Friday, August 22, 2008

Inaccuracy on Resumes is Nothing New

OK, this article barely touches the surface as there is plenty left open to interpretation. "Discrepant information" can mean lying about a felony or accidentally entering a wrong start date for an old job. Two extremes that should be treated differently. But evidently in India right now this is becoming a problem. The article is correct in that this is not a new problem. But the article is wrong by claiming that globalization is the cause. I think people have been lying about their work experience, education, number of past lovers…you get the idea, for as long as man has been communicating. And this article talks about the high paying business of running a Diploma Mill.

But that’s not my point today. This made me realize how different the hiring process is today versus 5-8 years ago, especially regarding background checks. If you could code Cobol during Y2k, or spell Java during the dot com boom, you could get hired. But today, more employers are verifying candidates work experience, dates, and pay rates, along with criminal records, education, credit and social security numbers. All as a contingency to hiring someone. Companies are hiring outside firms to provide this service. So if someone wants to lie on their resume or application, chances are that it will be discovered and they will not get the job. Or they can be terminated later on once the employer discovers the lie. Remember Wipro? I think most people know this already, and some are up front about any issue that might hinder the hiring process, which is the right thing to do. Because trying to hide something from your future employer is not the right way to start a new job.

Monday, August 18, 2008

Social Networking as a Reference?

I've always believed that it's a small world within the circles in which we live. Being in IT, here in the Detroit area, you cannot help but come across former colleagues at some point. As a result, you should never burn a bridge, or assume you will not come across a specific individual at some point in the future. As social networking sites gain popularity, which are occasionally used as a source of referencing, that world just gets a little smaller. Some sites feature references or recommendations as part of your profile, but as this article points out, don't assume that those recommendations suffice as an employment reference. Just because you recommend Joe and he recommends you, that doesn't mean that a potential hiring manager will not dig a lot deeper. The article mentions that hiring managers use common online contacts to backdoor reference candidates. The truth is, that practice has been done for years. The hiring manager knows someone that used to work at the same company as you and they make a phone call to see if you work and play well with the other kids. They're not only calling your formal reference to ask those questions. The social networking sites just make it easier as your contacts are out there for people to see.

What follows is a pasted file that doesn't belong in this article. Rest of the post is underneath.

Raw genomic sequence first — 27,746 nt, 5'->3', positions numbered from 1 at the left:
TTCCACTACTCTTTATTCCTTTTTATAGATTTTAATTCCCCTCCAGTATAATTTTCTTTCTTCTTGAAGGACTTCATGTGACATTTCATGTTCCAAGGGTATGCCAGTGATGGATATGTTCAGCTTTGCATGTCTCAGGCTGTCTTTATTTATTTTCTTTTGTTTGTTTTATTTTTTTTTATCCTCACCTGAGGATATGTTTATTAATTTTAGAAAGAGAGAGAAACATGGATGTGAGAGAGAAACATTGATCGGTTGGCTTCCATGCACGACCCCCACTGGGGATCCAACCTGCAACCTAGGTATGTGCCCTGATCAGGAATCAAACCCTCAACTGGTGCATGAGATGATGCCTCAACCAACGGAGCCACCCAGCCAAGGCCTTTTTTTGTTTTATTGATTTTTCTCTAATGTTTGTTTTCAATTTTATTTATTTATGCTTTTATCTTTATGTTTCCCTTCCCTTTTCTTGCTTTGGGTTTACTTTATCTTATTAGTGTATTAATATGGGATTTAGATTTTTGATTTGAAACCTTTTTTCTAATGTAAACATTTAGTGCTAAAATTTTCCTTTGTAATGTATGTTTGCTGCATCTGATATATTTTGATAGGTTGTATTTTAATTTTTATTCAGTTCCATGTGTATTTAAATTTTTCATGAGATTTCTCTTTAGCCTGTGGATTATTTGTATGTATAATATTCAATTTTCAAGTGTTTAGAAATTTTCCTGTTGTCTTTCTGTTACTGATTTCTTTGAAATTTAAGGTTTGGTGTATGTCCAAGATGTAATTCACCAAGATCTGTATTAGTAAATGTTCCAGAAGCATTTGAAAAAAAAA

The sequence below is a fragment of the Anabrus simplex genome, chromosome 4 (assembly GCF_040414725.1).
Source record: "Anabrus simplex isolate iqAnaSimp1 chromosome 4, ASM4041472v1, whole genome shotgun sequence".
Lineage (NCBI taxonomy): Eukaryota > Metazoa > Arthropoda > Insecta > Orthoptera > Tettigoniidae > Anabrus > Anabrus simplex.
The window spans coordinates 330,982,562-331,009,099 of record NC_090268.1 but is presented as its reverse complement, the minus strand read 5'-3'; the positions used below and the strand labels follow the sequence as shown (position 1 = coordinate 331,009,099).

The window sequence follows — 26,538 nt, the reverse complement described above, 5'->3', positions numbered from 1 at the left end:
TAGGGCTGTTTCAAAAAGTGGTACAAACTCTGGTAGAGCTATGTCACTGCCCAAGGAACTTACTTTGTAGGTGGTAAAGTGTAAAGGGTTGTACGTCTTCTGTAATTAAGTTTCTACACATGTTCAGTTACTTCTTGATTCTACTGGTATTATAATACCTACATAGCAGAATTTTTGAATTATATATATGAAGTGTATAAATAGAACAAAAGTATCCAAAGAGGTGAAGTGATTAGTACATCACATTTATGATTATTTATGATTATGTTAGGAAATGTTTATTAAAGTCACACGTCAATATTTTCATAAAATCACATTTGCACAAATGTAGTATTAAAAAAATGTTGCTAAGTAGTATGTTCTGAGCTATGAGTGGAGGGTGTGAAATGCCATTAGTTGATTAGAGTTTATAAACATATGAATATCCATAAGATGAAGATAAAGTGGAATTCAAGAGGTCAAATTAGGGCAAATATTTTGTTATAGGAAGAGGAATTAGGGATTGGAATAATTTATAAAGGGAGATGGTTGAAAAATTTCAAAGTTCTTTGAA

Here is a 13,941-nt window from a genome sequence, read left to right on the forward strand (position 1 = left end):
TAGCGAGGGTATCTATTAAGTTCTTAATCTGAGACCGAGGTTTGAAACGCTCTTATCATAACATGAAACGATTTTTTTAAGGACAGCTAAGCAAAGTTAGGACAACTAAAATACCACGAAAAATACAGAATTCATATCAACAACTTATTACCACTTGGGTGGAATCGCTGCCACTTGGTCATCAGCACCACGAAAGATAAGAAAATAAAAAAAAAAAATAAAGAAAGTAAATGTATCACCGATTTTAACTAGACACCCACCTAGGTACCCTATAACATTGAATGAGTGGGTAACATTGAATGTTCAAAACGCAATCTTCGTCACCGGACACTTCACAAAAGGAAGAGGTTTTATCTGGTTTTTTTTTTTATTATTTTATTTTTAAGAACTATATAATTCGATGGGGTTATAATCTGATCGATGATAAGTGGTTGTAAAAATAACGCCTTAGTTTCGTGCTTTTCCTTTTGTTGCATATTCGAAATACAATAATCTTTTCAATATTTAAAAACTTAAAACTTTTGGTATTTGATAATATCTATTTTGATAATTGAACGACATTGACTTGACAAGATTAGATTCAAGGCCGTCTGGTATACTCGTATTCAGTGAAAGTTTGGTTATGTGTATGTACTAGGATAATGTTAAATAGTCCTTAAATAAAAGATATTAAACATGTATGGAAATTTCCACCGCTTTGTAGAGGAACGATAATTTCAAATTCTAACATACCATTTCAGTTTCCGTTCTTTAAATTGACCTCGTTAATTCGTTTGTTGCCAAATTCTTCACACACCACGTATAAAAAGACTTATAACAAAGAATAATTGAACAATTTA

Monday, August 11, 2008

Careers That Suite Your Social Style

Article Title: Careers That Suite Your Social Style
Author Byline: Quality Over Quantity
Author Website: http://inovahire.com/blog/career/careers-that-suite-your-social-style

Who you are can, and should, affect your career. That’s right, I said it. Most people can ramble on about what they have done and what they can do but when you ask them who they are, they draw a blank! Now I can’t tell you everything about yourself, but I can help you out with determining your social style and giving you some career choices based on that.

Social Style & Career #1: Analytical

If you are an analytical, you are very organized, rational, precise, and methodical. You break everything down and consider every alternative before making a decision. You are too the point, like facts, prefer choices and don’t enjoy small talk while discussing business.

Best careers for an analytical: Scientists, Financial Analyst, Engineer, Sales

Social Style & Career #2: Amiable

If you are an amiable, you are cooperative, dependable, a good listener and a negotiator. You like to talk and avoid confrontation at all costs. You are a people pleaser.

Best careers for an amiable: Day care, Customer Service Representative, Doctor, Nurse

Social Style & Career #3: Expressive

If you are an expressive, you are enthusiastic, outgoing and creative. You love to talk, like to give advice and tend to be a little dramatic.

Best careers for an expressive: Interior Designer, Marketer, Columnist

Social Style & Career #4: Driver

If you are a driver, you are always in control. You are direct, demanding, and consider yourself superior.

Best careers for a driver: Entrepreneur, CEO, Vice President, Manager, Team Leader

Article courtesy of the Recruiting Blogswap, a content exchange service sponsored by CollegeRecruiter.com, a leading site for college students looking for internships and recent graduates searching for entry level jobs and other career opportunities.